Delta Air Lines apologizes "for any inconvenience" caused by "altercation"
Mother tries to soothe crying 2-year-old son as Delta flight descends into Atlanta
Man beside them allegedly says "shut that ('N word') baby up," court papers say
He then allegedly slaps the crying boy in the face with an open hand, papers say
An Idaho man has been charged with assaulting a minor after he allegedly uttered a racial slur and slapped a 2-year-old boy who cried on a Delta plane as it began the final descent into Atlanta, court papers show.
Reached by phone Friday, Joe Rickey Hundley of Hayden, Idaho, declined to comment to CNN and referred inquiries to his attorney. The attorney couldn’t be immediately reached for comment Friday.
Delta Air Lines is cooperating with the federal investigation into the altercation between two passengers, spokesman Paul Skrbec said. “We apologize for any inconvenience this caused for the passengers onboard,” he said.
The boy’s mother, Jessica Bennett, 33, of Minnesota told the FBI that she and her son were seated in row 28, seat B, on February 8 on Delta Flight 721 that originated in Minneapolis, according to an FBI agent’s affidavit filed in U.S. District Court in Atlanta this week.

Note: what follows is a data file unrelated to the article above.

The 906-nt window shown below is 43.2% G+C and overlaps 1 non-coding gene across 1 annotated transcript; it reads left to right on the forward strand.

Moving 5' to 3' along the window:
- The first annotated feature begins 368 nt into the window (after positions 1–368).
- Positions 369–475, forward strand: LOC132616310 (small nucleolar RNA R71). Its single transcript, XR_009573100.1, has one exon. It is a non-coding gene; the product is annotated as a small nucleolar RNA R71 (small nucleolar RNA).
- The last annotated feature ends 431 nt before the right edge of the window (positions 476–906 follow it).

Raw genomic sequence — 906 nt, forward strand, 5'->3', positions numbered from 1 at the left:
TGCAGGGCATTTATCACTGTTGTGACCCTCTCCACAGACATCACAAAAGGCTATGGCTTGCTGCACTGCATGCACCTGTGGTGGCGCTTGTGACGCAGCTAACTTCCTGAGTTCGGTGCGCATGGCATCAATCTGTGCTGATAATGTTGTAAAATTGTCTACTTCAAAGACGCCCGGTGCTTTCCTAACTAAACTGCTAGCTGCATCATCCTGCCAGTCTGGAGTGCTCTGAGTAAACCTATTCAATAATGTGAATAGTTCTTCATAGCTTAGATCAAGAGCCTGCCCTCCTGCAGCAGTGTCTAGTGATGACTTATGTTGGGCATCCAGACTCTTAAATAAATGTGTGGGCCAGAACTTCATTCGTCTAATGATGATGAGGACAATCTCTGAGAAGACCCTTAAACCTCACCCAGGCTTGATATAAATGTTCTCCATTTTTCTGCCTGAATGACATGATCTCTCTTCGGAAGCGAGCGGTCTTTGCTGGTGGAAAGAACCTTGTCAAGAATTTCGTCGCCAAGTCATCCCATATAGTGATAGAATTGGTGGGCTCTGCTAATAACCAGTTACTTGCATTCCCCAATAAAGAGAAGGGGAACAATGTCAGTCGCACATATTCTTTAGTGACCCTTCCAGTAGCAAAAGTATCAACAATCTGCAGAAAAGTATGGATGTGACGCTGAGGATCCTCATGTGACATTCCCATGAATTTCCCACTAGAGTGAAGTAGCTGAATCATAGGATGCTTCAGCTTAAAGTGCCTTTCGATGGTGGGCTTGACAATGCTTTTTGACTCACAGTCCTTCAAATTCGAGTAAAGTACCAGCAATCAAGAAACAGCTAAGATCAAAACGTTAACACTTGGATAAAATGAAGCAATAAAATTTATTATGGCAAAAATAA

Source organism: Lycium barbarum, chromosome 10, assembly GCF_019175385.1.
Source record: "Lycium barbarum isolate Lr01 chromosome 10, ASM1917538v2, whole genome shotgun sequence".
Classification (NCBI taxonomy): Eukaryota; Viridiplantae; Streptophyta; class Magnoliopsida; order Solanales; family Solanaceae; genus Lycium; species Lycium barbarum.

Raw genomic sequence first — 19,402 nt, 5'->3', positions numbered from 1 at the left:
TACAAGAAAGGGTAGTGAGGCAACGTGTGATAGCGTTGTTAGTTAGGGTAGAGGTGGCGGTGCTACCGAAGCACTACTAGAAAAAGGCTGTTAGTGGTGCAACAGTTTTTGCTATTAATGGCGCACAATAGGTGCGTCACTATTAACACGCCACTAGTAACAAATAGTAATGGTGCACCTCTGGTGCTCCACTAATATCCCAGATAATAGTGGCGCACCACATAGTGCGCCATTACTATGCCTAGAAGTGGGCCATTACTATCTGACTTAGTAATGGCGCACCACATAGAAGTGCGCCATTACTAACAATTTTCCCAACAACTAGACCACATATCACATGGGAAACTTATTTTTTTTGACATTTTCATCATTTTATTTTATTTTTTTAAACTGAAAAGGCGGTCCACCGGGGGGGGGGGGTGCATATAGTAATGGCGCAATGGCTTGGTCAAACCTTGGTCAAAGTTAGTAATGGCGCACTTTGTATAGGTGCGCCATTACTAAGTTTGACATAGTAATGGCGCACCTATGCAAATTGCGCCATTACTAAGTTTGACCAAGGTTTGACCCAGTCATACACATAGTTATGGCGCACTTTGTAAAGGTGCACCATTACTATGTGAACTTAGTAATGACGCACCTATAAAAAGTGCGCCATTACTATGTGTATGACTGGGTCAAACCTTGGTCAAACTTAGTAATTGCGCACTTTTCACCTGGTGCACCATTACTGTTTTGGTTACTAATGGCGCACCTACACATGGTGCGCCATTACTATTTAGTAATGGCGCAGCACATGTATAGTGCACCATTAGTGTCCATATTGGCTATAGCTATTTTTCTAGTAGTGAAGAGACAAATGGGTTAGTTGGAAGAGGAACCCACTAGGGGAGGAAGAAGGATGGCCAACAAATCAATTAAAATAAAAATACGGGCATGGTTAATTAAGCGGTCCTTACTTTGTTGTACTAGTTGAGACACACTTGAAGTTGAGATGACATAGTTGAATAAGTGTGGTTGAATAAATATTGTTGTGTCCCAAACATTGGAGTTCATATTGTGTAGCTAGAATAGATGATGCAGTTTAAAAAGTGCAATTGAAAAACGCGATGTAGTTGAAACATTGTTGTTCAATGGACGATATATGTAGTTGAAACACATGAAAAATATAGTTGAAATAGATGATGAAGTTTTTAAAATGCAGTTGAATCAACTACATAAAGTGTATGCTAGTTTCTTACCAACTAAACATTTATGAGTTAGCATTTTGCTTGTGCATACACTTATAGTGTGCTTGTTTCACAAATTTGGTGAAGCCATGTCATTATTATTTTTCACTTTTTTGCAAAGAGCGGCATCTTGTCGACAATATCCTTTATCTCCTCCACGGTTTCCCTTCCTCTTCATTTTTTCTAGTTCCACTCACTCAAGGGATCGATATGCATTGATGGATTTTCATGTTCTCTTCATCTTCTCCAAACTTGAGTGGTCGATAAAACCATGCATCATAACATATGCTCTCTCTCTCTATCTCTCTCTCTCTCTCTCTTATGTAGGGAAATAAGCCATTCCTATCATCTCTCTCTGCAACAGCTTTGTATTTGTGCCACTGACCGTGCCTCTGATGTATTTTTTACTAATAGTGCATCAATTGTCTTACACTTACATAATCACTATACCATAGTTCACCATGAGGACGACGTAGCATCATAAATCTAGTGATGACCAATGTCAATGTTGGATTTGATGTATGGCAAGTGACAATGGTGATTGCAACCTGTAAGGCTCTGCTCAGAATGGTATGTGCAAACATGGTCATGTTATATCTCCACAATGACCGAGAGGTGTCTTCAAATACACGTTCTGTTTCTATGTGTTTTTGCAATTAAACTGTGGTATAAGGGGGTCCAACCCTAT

The boy began crying because of the altitude change, and his mother tried to soothe him, court papers said.
Then Hundley, who was seated next to the mother and son, allegedly told her to “shut that (’N word’) baby up,” according to court documents.
Hundley then turned around and slapped the 2-year-old in the face with an open hand, which caused the child to scream even louder, the affidavit said.
The boy suffered a scratch below his right eye, court papers said.
Other passengers on the plane assisted Bennett, and one of them heard the slur and witnessed the alleged assault, the affidavit said. The plane landed at Atlanta Hartsfield Jackson International.
The charge of simple assault on someone under age 16 carries a prison sentence of one year, court papers said.
Hundley has since been suspended from his job pending the investigation.
“We understand that authorities are investigating the recent behavior of one of our business unit executives while on personal travel. The allegations are disturbing and are contradictory to our values,” said Al Haase, president and CEO of AGC Aerospace & Defense, Composites Group.
In 2007, Hundley pleaded guilty to a misdemeanor assault charge filed in Virginia, according to court records.
CNN’s Marlena Baldacci, Dave Alsup and Carma Hassan contributed to this report.